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Listening to Pink Floyd ‘Wish You Were Here’

‘Wish You Were Here’, on ode to Pink Floyd’s founding member Syd Barrett begins with a section of somebody listening to the radio, somebody who is not with the band in person, but is with them in spirit, perhaps it is a longing for the return of Syd or just a return of the Syd they used to know.

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The song begins with a car radio emitting static white noise, hard panned to the right, the use of hard stereo panning a staple of Pink Floyd’s work in the seventies, weaving technological modernity with classic bluesy rock music. The first musical notes heard are of the radio dial being moved, Tchaikovsky’s ‘Fourth Symphony’ barely audible for a few notes. The dial is moved further, a newscast can be heard, but only certain words are understood, “disciplinary remains mercilessly”, “with you Derek, this nonsense”, “is it”, “I’m sure of it”. Perhaps the disciplinary nonsense they refer to is their remorse over the removal of Barrett from the band after his decent into LSD induced madness. Perhaps just shadowy words aimed at creating a hypnotic listening experience for the often drug charged Floyd fans. Music by the mid seventies had moved away from 3 minute radio friendly tracks, to concept albums with deeper meaning. The dial is moved a final time and rests on a station playing a lone 12 string acoustic guitar. The guitar is broken with a high whine playing throughout, rising and falling in pitch and a man coughing as if listening in a casual manner. The affect on the listener is striking, everything is happening in one side of the mix and dynamically is much quieter than the songs that have gone before it on the album.

It takes up until the one minute mark into the song for any sound to appear that isn’t hard panned to the right, a second acoustic guitar is now heard slightly left of centre, recorded with a microphone placed incredibly close creating an intimate feeling, it is more dominate than the first, the sound becomes incredibly close and creates an interesting juxtaposition with the guitar playing through the radio. Is this perhaps Syd Barrett now playing along from home with his Pink Floyd replacement David Gilmour, the past and the future meeting across the airways, the second guitar dynamically louder than the first, the more powerful sound of Gilmour outing Barrett from the band, this is emphasised on the 90 second mark when Gilmour’s vocal begins and the backing guitar fades away to nothing.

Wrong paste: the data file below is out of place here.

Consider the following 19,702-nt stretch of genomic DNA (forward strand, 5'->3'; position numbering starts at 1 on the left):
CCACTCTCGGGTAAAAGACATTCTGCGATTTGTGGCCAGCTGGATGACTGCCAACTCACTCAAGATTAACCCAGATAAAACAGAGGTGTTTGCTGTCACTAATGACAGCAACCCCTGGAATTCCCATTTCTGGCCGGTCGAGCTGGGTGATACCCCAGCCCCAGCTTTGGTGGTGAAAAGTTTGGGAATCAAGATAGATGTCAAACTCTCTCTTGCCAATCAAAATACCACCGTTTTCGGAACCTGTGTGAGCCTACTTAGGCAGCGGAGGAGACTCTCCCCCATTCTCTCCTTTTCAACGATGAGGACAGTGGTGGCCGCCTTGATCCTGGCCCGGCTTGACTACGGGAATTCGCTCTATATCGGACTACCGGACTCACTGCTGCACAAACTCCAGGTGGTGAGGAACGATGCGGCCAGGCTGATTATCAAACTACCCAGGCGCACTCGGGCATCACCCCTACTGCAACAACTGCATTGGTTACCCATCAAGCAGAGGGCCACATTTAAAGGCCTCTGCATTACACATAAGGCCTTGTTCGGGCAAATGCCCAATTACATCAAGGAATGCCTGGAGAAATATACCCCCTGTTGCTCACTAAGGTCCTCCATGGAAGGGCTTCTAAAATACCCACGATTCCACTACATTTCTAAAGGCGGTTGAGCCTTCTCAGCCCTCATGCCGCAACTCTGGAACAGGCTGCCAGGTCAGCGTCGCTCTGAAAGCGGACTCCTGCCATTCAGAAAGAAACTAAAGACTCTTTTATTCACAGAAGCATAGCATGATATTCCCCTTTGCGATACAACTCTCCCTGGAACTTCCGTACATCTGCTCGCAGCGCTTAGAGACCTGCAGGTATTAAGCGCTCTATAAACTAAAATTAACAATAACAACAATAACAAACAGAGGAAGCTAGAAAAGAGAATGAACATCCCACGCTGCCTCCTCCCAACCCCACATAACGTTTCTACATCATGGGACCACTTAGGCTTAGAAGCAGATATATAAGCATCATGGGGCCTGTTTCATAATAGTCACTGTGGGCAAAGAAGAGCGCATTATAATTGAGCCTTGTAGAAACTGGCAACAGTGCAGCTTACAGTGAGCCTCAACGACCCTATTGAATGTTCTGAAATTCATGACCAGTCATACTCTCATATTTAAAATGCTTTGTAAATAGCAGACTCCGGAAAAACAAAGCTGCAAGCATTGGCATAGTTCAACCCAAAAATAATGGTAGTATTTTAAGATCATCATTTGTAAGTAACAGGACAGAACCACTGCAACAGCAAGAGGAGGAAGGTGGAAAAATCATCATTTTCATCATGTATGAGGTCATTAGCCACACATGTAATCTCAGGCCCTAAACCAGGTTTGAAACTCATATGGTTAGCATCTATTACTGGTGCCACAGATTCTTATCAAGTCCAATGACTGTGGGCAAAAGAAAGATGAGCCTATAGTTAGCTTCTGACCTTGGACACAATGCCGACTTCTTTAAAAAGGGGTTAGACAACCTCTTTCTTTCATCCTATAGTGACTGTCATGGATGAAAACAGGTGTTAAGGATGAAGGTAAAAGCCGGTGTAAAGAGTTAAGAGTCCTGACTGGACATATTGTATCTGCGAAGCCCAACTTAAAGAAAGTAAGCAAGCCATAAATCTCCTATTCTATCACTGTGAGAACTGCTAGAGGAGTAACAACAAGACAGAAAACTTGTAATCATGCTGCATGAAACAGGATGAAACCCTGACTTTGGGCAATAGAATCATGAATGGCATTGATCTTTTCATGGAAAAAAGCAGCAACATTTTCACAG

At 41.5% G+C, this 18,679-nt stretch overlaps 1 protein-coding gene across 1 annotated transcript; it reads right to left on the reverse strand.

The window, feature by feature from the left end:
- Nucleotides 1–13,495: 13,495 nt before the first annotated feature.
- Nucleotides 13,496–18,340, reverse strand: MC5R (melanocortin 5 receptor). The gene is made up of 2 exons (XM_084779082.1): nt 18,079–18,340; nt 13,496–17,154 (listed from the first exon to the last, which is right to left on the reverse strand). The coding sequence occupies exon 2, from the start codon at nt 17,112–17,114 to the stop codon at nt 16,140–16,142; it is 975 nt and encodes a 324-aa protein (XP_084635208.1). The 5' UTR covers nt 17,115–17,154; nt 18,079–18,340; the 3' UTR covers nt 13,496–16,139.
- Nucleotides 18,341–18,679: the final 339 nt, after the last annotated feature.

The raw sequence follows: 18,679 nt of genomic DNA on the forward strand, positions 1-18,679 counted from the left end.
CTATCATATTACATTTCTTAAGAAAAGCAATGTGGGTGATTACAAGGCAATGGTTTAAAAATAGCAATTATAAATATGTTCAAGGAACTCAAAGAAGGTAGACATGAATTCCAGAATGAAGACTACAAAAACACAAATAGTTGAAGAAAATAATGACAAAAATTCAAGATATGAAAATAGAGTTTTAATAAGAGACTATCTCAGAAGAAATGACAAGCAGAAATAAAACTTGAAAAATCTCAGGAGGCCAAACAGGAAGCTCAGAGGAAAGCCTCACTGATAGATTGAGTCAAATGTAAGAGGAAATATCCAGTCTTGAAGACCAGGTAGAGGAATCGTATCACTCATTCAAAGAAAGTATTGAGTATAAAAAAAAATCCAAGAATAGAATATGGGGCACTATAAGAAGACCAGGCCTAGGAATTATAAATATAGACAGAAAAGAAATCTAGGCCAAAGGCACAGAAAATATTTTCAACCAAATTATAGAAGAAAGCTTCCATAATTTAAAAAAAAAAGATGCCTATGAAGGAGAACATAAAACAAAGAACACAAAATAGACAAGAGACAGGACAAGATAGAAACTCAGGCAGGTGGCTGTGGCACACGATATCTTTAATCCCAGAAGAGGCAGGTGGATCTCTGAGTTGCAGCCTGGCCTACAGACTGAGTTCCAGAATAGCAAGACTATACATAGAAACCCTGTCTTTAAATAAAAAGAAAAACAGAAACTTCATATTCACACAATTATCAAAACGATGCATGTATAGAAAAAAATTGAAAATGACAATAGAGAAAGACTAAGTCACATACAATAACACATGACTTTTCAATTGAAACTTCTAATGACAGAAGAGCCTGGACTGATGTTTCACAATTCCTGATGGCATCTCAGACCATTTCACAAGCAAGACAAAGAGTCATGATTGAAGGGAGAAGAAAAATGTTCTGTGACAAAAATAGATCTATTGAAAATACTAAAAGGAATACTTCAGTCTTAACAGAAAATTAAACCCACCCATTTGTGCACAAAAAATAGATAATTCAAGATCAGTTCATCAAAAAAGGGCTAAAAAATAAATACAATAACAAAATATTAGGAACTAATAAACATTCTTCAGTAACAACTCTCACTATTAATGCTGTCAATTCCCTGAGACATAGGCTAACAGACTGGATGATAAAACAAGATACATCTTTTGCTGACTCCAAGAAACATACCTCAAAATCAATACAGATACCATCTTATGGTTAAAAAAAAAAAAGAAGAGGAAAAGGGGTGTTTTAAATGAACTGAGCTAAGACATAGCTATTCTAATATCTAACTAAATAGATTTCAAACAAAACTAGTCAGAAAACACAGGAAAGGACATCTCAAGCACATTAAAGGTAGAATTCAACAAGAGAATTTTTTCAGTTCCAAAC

The delivery of the vocal itself is slow and almost behind the pulse of the guitar, feeling as though sang from a relaxed state of mind, maybe a reference to LSD, creating a hypnotic moody feel. A slide guitar quietly rises and falls in pitch, an interesting nod to rock music from the sixties from a band that was becoming more and more interested in electronic sounds and breaking new musical ground. This feels like ballad, a love song to a missing friend or even a time gone by. The words themselves are questions, but to who, the listener, the band, Syd?

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“A smile from a veil, do you think you can tell?”. Hauntingly,  this question posed, veils used primarily for weddings and funerals, but which is this? If somebody was smiling, would you be able to see it anyway? Why would they be smiling, happiness or sadness, perhaps a mixture of both. When listening, we are dragged into a reflective state, a state of sadness, or should we be hearing it as an optimistic view of the future, a smile from a wedding veil? The hope of a better future? A sign that we are alive? The music has an ethereal quality, it has a warm comforting texture, as Shepherd would write, “in touching us and stroking us it makes us aware of our very existence. Symbolically, it is our existence” (Shepherd 1991: 159).

After two minutes, the song feels like it starts in full, the drums, bass and piano enter. The song feels like a more classic rock song, with the emphasis on the second beat. The traditional rock instruments are heard, but it doesn’t feel like the phallic rock music critics such as Dyer would describe as being “quite clear what it was about— cock” (Dyer 1979: 22). This feels like a more romantic tribute, a more delicate feminine feel than the often masculine sounds of foot stomping rock bands such as Led Zeppelin. The music creates an urge to sway gently, as if being held and rocked by a parent, the isn’t crash bang rock music, but a more heartfelt sound, with a feeling of safety and caring, closer to Dyers description of disco as being “both a celebration of a relationship and the almost willing recognition of its passing and the exquisite pain of its passing” (Dyer 1979: 22).